Musical Concerns: Essays in Philosophy of Music

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OUP Oxford, Apr 2, 2015 - Philosophy - 176 pages
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This volume presents a new collection of essays, all of them dealing with music, by Jerrold Levinson, one of the most prominent philosophers of art today. It follows in the line of Levinson's earlier collections, Music, Art, and Metaphysics (1990), The Pleasures of Aesthetics (1996), and Contemplating Art (2006), and is representative of the most stimulating work being done under the rubric of analytic aesthetics. The essays, which are wide-ranging, should appeal to aestheticians, philosophers, musicologists, music theorists, music critics and music lovers of all kinds. Three of the twelve essays comprising the volume have not previously been published, and in somewhat of a departure for Levinson, four of the essays focus on music in the jazz tradition.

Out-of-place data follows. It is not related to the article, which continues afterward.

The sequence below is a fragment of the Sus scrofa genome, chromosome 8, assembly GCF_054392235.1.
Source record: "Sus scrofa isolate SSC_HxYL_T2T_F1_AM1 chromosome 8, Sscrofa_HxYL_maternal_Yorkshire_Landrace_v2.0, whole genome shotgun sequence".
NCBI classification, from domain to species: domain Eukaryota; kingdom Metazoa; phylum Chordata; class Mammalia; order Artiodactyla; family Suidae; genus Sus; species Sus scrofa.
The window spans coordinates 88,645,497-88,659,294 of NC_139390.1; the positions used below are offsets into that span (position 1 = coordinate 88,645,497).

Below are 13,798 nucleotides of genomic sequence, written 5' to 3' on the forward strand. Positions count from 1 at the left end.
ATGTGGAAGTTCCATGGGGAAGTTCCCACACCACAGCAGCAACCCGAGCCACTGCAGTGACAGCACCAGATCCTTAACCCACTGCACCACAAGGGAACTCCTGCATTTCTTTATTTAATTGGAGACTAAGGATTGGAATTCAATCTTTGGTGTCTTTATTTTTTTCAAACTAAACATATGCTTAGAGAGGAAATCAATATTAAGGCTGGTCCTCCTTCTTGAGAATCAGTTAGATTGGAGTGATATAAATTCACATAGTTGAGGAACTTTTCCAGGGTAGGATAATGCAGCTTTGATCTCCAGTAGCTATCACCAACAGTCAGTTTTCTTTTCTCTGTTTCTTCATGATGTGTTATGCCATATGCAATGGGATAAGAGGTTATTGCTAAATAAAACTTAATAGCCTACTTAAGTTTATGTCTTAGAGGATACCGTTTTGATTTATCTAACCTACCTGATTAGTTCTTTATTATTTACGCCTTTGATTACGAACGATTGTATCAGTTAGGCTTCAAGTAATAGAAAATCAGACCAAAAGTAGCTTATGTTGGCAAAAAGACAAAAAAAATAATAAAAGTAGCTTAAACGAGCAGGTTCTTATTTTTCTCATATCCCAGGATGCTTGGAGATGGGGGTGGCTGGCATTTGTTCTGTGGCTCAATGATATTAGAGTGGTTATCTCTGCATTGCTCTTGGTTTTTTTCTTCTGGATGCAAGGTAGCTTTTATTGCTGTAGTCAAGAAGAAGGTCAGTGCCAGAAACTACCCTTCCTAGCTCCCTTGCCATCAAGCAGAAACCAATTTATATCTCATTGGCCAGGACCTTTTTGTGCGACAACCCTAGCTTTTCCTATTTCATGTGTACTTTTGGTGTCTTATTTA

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Contents

Acknowledgments
Introduction
Philosophy and Music
The Aesthetic Appreciation of Music
Concatenationism Architectonicism and the Appreciation of Music
Indication Abstraction and Individuation
Musical Beauty
Values of Music
Shame in General and Shame in Music
Jazz Vocal Interpretation
Popular Song as Moral Microcosm
The Expressive Specificity of Jazz
Instrumentation and Improvisation
What Is a Temporal Art?
Index
Copyright

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About the author (2015)

Jerrold Levinson is Distinguished University Professor of Philosophy at the University of Maryland and past president of the American Society for Aesthetics, 2001-2003. He is the author of three collections of essays, Music, Art, and Metaphysics (Cornell University Press, 1990; 2nd edn OUP, 2010), The Pleasures of Aesthetics (Cornell University Press, 1996), and Contemplating Art (OUP, 2006); a monograph, Music in the Moment (Cornell University Press, 1998); the editor of Aesthetics and Ethics (CUP, 1998), Oxford Handbook of Aesthetics (OUP, 2003), and Suffering Art Gladly (Palgrave/Macmillan, 2013); and co-editor of Aesthetic Concepts (OUP, 2001) and Art and Pornography (OUP, 2012).

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